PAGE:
Instead, we distance ourselves from it. We point with disgusted contempt at the horrors of WWII Germany; at the corrupt politician; at the cheating reality TV contestant. We don’t struggle to see sin or even struggle to see its seriousness. Our struggle is admitting the truth behind the enduring words of Aleksandr Solzhenitsyn: “The line separating good and evil passes not through states, nor between classes, nor between political parties either – but right through every human heart.” [3]

Including mine.

Which brings me back to church football.

A shameful act

The game, I’m ashamed to say, was going quite well. We were winning a crucial match and the result was never really in doubt.

I received a pass around the middle of the pitch and tried to dribble between two defenders. After some jostling, one of them came away with the ball. On reflection, there was nothing illegal or unsportsmanlike about it, certainly nothing hostile. But in that moment, whether out of a misplaced sense of injustice or out of childish pride, I was enraged.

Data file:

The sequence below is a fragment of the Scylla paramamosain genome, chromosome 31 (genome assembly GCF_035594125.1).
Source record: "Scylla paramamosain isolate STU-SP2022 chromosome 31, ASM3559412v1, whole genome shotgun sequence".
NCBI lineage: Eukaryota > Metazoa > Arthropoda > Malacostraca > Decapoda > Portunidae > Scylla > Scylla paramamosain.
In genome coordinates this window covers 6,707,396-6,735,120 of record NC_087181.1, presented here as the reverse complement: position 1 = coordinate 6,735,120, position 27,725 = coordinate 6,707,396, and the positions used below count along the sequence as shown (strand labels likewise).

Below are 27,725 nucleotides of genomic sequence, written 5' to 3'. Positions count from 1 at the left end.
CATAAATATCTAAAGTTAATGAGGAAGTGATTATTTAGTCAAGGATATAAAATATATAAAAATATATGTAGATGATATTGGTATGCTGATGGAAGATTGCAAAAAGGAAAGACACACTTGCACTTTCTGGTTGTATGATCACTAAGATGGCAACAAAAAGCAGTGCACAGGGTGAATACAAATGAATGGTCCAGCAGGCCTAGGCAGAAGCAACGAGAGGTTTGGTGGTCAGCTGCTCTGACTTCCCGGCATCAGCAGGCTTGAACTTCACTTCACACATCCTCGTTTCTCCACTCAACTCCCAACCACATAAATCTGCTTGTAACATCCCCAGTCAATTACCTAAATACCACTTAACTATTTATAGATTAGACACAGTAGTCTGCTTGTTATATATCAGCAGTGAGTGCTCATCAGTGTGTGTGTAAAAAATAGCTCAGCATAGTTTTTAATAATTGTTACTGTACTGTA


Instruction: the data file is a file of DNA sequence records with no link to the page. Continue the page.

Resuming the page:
I chased him down and lunged.

Thank God I didn’t make contact. But the referee rightly stopped the game and told me it was a dangerous tackle. “I was going for the ball!” I lied.

We played on, and no one else thought about it again. But shortly afterwards, in God’s providential timing, I came off for a bathroom break, and it hit me.

The absurdity of sin

I think the reason that moment moved me is because at the time I had been soaking up Psalm 139 – a beautiful and confronting declaration of God’s intimate knowledge and inescapable presence.

In that moment, I saw the absurdity of my sin.

It wasn’t just that I had let my anger get the best of me, and had risked seriously injuring an opponent out of my own pride and desire for vengeance. It was that God knew. For perhaps the first time in my life, I related to David, who came before God after committing heinous and murderous sins, and said, “Against you, you only, have I sinned and done what is evil in your sight; so you are right in your verdict and justified when you judge.”

For perhaps the first time in my life, I really knew that I’m not better than David.

It’s dangerously easy for us to think that the reason our sins are mundane and inconspicuous is because we are better than others. But at that moment, enraged by the most childish and pathetic of situations, only my own failure stopped me from doing real damage – from doing the sort of thing I would (I confess) condemn someone else for in a heartbeat.